The humanitarian crisis in Myanmar caused by Senior General Min Aung Hlaing’s attempted and so far failed coup is deepening every day. For those outside the country, the humanitarian catastrophe evolving in Myanmar is still a bit like the explosion of a very distant star. The explosion has already happened, but its light and waves have still not fully reached us.
There are still not enough dramatic calls and dramatic pictures drawing enough attention. Anybody familiar with the dynamic and depth of the current crisis is aware that this will change soon. The economy has already come to a standstill. Millions of citizens have been without any income for months and their already meagre reserves are running out. Many are trapped in regions where front lines, old and new, have been reactivated. Tens of thousands of highly vulnerable civilians, including women, children and the elderly, are already on the move, fleeing from the punitive military operations of the Myanmar army. The Indian strain of the coronavirus is spreading rapidly from Chin State on the western border of the country.
An ASEAN delegation met Snr-Gen Min Aung Hlaing in Naypyitaw on June 4 to discuss “humanitarian issues”. Because the humanitarian crisis in Myanmar will soon become urgent and dramatic, we will see many more international actors rushing to discuss “humanitarian issues”. For that reason, it makes a lot of sense to discuss such issues a bit more carefully and thoroughly.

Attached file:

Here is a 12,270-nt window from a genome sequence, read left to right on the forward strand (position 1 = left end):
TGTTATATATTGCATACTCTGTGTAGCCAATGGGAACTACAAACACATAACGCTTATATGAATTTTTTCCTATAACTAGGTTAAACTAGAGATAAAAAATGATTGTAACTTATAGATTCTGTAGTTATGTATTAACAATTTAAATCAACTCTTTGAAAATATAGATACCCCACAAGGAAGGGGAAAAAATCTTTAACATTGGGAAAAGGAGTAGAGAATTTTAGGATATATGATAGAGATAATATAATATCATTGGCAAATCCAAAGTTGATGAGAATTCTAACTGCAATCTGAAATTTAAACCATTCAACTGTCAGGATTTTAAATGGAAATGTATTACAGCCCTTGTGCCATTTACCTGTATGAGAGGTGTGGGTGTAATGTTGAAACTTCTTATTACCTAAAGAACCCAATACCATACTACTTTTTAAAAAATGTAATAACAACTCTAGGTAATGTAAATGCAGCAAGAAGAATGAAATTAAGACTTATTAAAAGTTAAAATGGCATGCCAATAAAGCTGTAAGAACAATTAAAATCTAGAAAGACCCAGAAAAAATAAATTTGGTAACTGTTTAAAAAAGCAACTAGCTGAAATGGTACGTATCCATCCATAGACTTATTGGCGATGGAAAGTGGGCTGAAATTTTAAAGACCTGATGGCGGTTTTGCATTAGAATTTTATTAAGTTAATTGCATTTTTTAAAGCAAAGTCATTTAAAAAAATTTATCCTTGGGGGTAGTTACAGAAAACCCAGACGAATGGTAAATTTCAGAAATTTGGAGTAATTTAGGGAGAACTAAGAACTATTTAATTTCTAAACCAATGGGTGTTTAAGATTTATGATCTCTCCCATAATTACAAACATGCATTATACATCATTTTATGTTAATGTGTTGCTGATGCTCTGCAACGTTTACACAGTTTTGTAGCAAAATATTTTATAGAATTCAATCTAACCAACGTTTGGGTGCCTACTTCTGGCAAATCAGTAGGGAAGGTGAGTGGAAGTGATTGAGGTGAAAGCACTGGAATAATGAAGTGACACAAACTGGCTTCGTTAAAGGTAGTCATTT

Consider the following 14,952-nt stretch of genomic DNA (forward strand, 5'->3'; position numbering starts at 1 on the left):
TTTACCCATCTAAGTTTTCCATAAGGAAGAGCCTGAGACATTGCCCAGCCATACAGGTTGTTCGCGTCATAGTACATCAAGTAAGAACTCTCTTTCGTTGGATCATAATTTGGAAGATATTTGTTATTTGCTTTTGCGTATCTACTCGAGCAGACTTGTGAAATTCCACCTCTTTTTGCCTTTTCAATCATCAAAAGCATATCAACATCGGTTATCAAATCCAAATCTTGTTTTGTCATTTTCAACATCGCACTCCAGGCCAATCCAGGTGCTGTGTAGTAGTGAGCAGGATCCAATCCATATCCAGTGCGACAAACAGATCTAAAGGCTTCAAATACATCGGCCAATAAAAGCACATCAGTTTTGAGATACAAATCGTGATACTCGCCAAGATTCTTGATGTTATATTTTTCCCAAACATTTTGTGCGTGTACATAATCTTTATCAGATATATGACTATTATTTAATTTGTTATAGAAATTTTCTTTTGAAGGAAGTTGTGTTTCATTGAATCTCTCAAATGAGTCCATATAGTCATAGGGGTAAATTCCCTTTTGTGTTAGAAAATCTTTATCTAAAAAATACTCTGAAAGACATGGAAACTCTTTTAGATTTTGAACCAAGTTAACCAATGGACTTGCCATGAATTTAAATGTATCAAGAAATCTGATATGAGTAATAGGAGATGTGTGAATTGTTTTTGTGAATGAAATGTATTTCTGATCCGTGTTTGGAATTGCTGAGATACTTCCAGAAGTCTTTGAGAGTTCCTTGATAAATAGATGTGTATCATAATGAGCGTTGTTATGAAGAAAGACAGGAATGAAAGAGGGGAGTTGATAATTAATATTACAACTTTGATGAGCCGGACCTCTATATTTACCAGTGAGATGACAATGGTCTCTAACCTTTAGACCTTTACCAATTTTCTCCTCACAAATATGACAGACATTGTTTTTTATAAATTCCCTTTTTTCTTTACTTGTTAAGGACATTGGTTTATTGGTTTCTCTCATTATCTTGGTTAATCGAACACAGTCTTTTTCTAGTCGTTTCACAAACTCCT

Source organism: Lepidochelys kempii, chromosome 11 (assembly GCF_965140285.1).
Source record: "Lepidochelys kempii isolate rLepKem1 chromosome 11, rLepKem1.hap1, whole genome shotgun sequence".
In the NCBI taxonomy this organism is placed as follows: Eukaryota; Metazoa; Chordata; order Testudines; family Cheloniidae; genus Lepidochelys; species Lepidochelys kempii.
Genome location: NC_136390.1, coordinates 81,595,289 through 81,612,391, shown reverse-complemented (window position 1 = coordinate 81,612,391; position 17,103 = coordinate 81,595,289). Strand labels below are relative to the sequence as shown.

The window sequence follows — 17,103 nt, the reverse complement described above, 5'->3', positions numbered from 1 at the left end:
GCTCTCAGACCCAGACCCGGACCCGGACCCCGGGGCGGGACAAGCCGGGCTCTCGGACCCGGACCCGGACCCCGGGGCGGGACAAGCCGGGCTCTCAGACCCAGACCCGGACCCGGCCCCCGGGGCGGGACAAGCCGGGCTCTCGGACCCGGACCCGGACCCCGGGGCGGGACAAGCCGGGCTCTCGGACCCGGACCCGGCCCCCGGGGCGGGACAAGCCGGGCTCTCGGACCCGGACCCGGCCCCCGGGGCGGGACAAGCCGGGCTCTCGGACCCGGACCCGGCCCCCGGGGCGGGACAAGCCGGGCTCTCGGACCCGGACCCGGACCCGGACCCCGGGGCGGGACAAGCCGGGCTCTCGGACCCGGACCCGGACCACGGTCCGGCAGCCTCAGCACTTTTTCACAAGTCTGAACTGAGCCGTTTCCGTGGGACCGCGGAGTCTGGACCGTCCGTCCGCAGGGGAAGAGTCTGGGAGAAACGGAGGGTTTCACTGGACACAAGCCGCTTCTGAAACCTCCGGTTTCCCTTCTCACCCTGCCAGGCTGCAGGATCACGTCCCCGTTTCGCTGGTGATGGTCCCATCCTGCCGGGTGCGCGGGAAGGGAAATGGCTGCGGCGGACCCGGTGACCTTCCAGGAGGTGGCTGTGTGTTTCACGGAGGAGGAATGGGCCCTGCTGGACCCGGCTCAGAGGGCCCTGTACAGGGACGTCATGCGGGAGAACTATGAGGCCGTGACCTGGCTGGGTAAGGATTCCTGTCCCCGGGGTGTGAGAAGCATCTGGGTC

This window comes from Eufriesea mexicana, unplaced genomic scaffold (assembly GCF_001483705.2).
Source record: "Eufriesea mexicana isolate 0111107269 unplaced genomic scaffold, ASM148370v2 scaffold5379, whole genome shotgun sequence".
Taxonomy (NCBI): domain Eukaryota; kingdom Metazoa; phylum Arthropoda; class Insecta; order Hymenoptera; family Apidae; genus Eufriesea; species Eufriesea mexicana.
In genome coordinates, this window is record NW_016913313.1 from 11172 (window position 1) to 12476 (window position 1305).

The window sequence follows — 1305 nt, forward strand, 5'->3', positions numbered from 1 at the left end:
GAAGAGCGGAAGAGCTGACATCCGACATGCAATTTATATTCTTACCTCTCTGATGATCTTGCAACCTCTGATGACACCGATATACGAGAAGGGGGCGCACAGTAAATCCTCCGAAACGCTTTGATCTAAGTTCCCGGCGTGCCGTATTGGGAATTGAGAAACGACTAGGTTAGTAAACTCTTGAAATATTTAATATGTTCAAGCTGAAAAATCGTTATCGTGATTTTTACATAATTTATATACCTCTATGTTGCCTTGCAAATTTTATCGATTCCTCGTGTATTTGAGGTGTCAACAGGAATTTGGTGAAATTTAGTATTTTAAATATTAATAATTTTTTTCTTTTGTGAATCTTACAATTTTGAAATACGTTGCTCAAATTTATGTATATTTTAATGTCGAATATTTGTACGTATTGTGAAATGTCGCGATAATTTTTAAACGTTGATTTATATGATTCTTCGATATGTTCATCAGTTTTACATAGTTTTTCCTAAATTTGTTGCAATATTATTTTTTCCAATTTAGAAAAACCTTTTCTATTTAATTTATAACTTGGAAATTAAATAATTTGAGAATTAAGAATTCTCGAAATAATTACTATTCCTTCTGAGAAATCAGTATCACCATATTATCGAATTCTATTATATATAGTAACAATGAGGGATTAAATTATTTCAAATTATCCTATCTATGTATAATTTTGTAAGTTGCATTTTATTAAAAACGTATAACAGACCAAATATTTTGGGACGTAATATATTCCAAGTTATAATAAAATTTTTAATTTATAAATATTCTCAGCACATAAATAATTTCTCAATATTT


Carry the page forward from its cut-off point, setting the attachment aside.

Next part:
Humanitarian aid is usually a “sacred cow” that most of us are reluctant to question and criticize. In a messy, multi-dimensional conflict, at a moment when we face the spiraling of the whole country into the situation of a failed state and Hobbesian brutish “Warre”, and when, faced with the prospect of large-scale suffering among the civilian population, it seems that humanitarianism is the only option that is left.
As someone who has been on the receiving end of the “international humanitarian effort” during the war in my country, Bosnia, and who has also raised funds and provided humanitarian aid, I dare to share some experiences and raise a few questions.
In a situation like the one we have in Myanmar now, humanitarian aid has several very problematic aspects and it is good, I believe, to be aware of that.
What are these problematic dimensions? Let me address them one by one, because, as stated, there are several.
Let us start with the recent visit of the ASEAN delegation, because it illustrates well when and how humanitarian aid starts to be a problem. There are many critical issues that need to be discussed when one wants to try to facilitate an international process that will bring a solution to a deepening crisis. However, other issues have not been discussed. Priority is given to the need to respond to the humanitarian crisis. So instead of addressing the critical questions of the Tatmadaw waging war against the nation, state violence and a systematic spree of arrests that already counts in the thousands, instead of opening and discussing critical question of political dialog between Myanmar’s stakeholders, it seems that ASEAN has abandoned all of the other points in its “five-point consensus” and decided that the only important topic that remains is the “humanitarian issue”.
This is the first possibly problematic side. When “humanitarian issues” replace all other issues as the main priority, then “humanitarianism” starts to become a cover for the absence of action on the issues that really matter to end the violence, conflict and spiraling crisis.